Debbie Foley, a 56-year-old from Los Angeles, is facing a similar struggle. After two months of not being able to get her usual dose of Mounjaro, which she uses for both diabetes and weight loss, Debbie’s hunger levels have risen, making her situation increasingly difficult. She expressed her frustration plainly: “It’s been a great drug, and I know everybody wants it. But it’s so hard to hear them say they can’t make it fast enough.”

What Should Patients Expect Moving Forward?

Eli Lilly is taking a different approach with Zepbound compared to how other companies have handled similar situations. Instead of restricting new patients to preserve supplies for those already on the drug—as Novo Nordisk did with Wegovy during its shortage—Lilly is keeping the door open for new patients to start treatment. Rhonda Pacheco, from Lilly, believes that decisions on starting or continuing treatment should be made by the patients and their doctors.

Rhonda advises both patients and doctors to “be aware and be prepared” when considering starting a treatment like Mounjaro or Zepbound, especially given the current limited supply. To help manage expectations, Lilly has set up a website where patients and healthcare providers can check the availability of the drug. Despite these measures, the shortage has forced some doctors to find alternative medications for their patients.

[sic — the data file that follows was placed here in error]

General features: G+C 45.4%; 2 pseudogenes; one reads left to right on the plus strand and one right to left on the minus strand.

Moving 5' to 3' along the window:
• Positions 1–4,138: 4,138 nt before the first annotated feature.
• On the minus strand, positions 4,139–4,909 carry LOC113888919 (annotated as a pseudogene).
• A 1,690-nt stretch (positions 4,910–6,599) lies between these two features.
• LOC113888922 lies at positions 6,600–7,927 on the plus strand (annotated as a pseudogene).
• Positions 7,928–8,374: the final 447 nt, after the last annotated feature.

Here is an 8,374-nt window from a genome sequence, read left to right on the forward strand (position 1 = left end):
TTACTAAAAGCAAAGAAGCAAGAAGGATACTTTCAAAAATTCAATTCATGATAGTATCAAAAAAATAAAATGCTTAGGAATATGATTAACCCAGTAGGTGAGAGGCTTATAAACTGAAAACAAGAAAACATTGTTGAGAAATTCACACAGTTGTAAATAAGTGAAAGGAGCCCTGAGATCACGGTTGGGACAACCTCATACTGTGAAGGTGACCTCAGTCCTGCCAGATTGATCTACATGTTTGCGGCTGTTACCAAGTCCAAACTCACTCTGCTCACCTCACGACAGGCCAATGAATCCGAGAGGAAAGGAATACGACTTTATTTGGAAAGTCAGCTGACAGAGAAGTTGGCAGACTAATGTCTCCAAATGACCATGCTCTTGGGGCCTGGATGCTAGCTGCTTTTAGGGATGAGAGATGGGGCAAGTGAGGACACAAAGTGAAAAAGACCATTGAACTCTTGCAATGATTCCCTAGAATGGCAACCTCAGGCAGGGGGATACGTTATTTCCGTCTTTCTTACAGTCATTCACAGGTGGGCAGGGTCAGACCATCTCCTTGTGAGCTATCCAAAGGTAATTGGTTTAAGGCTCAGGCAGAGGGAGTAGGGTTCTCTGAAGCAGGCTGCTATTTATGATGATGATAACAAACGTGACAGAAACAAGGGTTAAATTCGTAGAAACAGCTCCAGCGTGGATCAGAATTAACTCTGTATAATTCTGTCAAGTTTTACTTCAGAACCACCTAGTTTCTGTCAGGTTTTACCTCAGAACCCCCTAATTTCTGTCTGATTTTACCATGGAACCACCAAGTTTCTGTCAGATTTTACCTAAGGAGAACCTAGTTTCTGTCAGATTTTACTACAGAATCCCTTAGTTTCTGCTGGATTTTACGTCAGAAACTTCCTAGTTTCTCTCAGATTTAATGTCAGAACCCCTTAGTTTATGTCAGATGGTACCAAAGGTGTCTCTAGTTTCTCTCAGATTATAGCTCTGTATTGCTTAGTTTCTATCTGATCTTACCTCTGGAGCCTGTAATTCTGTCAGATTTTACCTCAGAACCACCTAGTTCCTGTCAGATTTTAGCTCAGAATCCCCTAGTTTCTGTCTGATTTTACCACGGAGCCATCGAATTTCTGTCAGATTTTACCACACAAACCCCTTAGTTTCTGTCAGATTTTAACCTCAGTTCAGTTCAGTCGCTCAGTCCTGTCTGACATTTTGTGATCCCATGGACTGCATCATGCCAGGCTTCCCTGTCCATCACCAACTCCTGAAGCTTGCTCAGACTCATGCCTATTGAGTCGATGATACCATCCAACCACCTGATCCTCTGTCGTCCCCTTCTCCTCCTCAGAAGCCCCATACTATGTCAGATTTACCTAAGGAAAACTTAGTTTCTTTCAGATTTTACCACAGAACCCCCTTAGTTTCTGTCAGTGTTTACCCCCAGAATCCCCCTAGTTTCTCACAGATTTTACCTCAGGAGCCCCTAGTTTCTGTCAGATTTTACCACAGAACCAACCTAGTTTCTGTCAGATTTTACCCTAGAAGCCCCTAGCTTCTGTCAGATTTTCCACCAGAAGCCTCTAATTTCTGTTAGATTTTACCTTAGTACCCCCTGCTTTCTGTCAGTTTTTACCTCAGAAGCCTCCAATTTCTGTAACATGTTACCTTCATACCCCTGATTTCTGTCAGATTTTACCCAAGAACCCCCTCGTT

What’s the Latest on Weight Loss Drugs?

How Mounjaro works, as well as other weight loss medications like Eli Lilly’s Zepbound and Novo Nordisk’s Wegovy, have been game-changers for many, but getting a hold of these drugs has become increasingly difficult. Recently, Eli Lilly reported that Zepbound not only aids in weight loss but also helps reduce sleep apnea. However, many patients still struggle to find it in stock, highlighting a persistent supply issue.